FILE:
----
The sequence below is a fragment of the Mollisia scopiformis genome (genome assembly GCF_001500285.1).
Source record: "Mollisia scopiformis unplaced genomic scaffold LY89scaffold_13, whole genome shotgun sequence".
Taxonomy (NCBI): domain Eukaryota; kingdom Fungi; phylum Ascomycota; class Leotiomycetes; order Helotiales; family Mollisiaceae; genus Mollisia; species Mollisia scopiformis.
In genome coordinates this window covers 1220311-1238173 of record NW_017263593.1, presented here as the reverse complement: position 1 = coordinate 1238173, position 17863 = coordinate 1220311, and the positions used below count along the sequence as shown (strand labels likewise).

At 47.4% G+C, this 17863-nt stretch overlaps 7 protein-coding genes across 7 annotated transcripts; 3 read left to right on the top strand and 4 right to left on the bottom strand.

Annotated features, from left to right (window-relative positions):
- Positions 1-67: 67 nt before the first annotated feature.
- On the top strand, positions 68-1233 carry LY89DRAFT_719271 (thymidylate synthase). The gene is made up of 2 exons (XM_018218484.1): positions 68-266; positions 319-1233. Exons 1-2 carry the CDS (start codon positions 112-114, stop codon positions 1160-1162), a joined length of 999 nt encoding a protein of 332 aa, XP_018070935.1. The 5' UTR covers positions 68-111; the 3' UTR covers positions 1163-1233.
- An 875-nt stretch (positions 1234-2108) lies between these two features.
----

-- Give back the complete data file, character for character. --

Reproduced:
The sequence below is a fragment of the Mollisia scopiformis genome (genome assembly GCF_001500285.1).
Source record: "Mollisia scopiformis unplaced genomic scaffold LY89scaffold_13, whole genome shotgun sequence".
Taxonomy (NCBI): domain Eukaryota; kingdom Fungi; phylum Ascomycota; class Leotiomycetes; order Helotiales; family Mollisiaceae; genus Mollisia; species Mollisia scopiformis.
In genome coordinates this window covers 1220311-1238173 of record NW_017263593.1, presented here as the reverse complement: position 1 = coordinate 1238173, position 17863 = coordinate 1220311, and the positions used below count along the sequence as shown (strand labels likewise).

At 47.4% G+C, this 17863-nt stretch overlaps 7 protein-coding genes across 7 annotated transcripts; 3 read left to right on the top strand and 4 right to left on the bottom strand.

Annotated features, from left to right (window-relative positions):
- Positions 1-67: 67 nt before the first annotated feature.
- On the top strand, positions 68-1233 carry LY89DRAFT_719271 (thymidylate synthase). The gene is made up of 2 exons (XM_018218484.1): positions 68-266; positions 319-1233. Exons 1-2 carry the CDS (start codon positions 112-114, stop codon positions 1160-1162), a joined length of 999 nt encoding a protein of 332 aa, XP_018070935.1. The 5' UTR covers positions 68-111; the 3' UTR covers positions 1163-1233.
- An 875-nt stretch (positions 1234-2108) lies between these two features.